Date: Sept 6th, 2011
Room: HSEB 3515B
Dissertation Title: TASK-DRIVEN DYNAMIC TEXT SUMMARIZATION
Supervisory Committee: Alun Thomas, chair, Nicola Camp, Hilary Coon, Lewis Frey, Scott Narus
Prior to her work in biomedical informatics, Liz worked for several years in public, corporate, and academic libraries. She received a Masters degree in Library and Information Studies from the University of Hawaii, and a B.A. in English (with a minor in Italian) from the University of Utah. Her primary research interests involve NLP applications utilizing multiple data types, for several purposes, including clinical decision support and knowledge discovery. When she is not working on BMI projects, she likes to spend her time reading, hiking, and being with her daughter.
The objective of this work is to examine the efficacy of natural language processing (NLP) in summarizing bibliographic text for multiple purposes. Researchers have noted the accelerating growth of bibliographic databases. Information seekers using traditional information retrieval techniques when searching large bibliographic databases are often overwhelmed by excessive, irrelevant data.
Scientists have applied natural language processing technologies to improve retrieval. Text summarization, a natural language processing approach, simplifies bibliographic data while filtering it to address a user’s need. Traditional text summarization can necessitate the use of multiple software applications known as schemas to accommodate diverse processing refinements known as “points-of-view”.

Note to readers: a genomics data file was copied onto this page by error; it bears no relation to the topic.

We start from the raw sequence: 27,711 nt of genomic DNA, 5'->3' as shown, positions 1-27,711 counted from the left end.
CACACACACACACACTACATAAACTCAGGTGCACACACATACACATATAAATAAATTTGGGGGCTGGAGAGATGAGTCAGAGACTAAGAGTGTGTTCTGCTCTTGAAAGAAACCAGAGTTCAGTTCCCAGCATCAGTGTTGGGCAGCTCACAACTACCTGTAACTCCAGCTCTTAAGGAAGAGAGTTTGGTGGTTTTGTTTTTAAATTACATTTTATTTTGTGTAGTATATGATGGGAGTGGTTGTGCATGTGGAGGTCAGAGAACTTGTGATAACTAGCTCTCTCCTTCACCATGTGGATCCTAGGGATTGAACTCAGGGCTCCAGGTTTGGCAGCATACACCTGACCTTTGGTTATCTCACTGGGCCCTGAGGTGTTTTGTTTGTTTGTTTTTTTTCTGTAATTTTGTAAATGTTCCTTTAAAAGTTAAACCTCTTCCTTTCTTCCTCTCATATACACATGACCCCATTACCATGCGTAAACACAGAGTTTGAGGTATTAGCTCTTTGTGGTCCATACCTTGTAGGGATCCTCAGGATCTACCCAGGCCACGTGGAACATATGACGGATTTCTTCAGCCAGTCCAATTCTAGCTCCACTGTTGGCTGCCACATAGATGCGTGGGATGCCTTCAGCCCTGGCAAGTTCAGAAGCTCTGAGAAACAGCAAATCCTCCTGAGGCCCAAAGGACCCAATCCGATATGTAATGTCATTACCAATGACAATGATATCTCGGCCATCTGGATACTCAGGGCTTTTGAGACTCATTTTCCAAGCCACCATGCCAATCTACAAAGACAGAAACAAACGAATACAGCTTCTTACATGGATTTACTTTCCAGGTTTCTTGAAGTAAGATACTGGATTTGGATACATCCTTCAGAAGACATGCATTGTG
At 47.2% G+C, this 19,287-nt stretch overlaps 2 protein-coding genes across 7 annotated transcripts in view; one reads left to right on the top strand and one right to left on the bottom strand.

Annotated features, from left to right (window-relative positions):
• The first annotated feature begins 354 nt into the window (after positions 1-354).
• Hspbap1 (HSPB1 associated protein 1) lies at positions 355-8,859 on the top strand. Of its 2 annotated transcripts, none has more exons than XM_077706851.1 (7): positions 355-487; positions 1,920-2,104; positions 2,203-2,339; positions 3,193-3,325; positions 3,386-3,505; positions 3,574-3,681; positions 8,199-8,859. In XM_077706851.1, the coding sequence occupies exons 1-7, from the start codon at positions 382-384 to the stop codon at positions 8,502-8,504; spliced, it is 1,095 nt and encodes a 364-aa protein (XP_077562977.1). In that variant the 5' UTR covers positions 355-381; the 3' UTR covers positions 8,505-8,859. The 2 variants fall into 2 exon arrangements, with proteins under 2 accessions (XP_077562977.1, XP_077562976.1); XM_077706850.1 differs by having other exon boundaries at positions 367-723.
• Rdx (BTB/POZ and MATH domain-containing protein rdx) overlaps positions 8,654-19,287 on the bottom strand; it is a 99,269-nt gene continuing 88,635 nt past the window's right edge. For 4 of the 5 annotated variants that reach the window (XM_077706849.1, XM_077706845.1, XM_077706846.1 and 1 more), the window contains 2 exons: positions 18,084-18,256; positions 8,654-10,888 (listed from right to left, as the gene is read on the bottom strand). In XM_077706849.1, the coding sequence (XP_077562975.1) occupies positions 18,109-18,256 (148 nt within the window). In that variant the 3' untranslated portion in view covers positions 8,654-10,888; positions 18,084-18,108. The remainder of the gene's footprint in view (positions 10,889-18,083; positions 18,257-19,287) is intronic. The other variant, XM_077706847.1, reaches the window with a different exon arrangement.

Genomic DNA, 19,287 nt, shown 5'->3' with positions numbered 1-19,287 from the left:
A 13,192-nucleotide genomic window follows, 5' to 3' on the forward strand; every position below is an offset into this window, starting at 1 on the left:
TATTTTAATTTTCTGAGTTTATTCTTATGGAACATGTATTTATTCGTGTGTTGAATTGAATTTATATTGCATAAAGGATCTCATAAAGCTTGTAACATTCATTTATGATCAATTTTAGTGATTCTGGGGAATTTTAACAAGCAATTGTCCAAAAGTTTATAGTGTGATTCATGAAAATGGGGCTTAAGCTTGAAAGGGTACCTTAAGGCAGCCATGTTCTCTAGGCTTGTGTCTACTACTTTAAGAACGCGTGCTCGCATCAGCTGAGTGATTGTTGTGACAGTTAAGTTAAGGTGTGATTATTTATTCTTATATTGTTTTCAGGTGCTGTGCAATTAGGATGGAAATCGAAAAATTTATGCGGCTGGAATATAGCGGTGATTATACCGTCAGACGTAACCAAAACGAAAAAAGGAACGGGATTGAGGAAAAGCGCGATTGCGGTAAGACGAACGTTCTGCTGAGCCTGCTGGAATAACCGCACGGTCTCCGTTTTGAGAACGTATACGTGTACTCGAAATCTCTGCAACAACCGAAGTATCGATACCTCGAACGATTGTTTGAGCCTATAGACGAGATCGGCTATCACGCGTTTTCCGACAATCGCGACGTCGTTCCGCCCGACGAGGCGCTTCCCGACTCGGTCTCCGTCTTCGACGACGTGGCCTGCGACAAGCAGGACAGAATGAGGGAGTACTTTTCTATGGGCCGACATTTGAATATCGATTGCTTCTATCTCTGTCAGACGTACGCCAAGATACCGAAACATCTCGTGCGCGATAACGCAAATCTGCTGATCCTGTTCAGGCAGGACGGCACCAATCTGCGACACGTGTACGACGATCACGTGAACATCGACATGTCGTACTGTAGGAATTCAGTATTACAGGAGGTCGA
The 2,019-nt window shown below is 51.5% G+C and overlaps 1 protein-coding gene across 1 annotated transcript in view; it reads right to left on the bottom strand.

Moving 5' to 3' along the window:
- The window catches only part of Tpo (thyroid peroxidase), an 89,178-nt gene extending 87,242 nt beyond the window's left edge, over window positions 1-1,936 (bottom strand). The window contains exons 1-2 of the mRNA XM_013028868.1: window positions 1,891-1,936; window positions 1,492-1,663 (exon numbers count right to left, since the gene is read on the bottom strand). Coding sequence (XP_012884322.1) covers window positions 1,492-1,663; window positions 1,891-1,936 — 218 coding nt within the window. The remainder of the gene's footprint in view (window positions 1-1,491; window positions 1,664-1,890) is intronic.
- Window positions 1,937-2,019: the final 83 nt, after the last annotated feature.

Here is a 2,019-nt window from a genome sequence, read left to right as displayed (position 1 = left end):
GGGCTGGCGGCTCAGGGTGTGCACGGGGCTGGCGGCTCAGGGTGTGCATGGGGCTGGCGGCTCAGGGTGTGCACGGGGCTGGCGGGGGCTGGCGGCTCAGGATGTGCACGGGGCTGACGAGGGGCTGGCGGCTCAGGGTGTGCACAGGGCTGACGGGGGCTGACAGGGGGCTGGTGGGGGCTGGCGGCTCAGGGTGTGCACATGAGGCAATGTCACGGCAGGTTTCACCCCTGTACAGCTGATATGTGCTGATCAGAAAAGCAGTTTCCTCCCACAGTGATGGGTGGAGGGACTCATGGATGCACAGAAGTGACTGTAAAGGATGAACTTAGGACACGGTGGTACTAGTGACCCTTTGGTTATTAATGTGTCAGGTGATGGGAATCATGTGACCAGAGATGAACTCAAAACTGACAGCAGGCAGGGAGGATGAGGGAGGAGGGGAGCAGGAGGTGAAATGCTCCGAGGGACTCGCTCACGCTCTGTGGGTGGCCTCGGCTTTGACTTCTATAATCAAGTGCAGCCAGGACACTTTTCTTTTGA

A new, statistical approach to text summarization can transform this process. Combo, a statistical algorithm comprised of three individual metrics, determines which elements within input data are relevant to a user’s specified information need, thus enabling a single software application to summarize text for many points-of-view. In this dissertation, I describe this algorithm, and the research process used in developing and testing it. Three separate studies comprised the research process. The goal of the first study was to create a conventional schema accommodating a genetic disease etiology point-of-view, and an evaluative reference standard. This was accomplished through simulating the task of secondary genetic database curation. The second study addressed the development and initial evaluation of the algorithm, comparing its performance to the conventional schema using the pre-established reference standard, again within the task of secondary genetic database curation. The third study evaluated the algorithm’s performance in accommodating two additional points-of-view, namely prevention and drug treatment, in a simulated clinical decision support task, which also employed a conventional schema that accommodated a treatment point-of-view.
Both summarization methods successfully identified data that was salient to the tasks they addressed. The conventional genetic etiology of disease schema located salient information for database curation. The conventional treatment schema located treatment data relevant to clinical decision support. The Combo algorithm located salient genetic disease etiology, treatment, and prevention data, for their respective tasks.
Successful dynamic text summarization could potentially serve many purposes. Future users from many groups may benefit from this technology.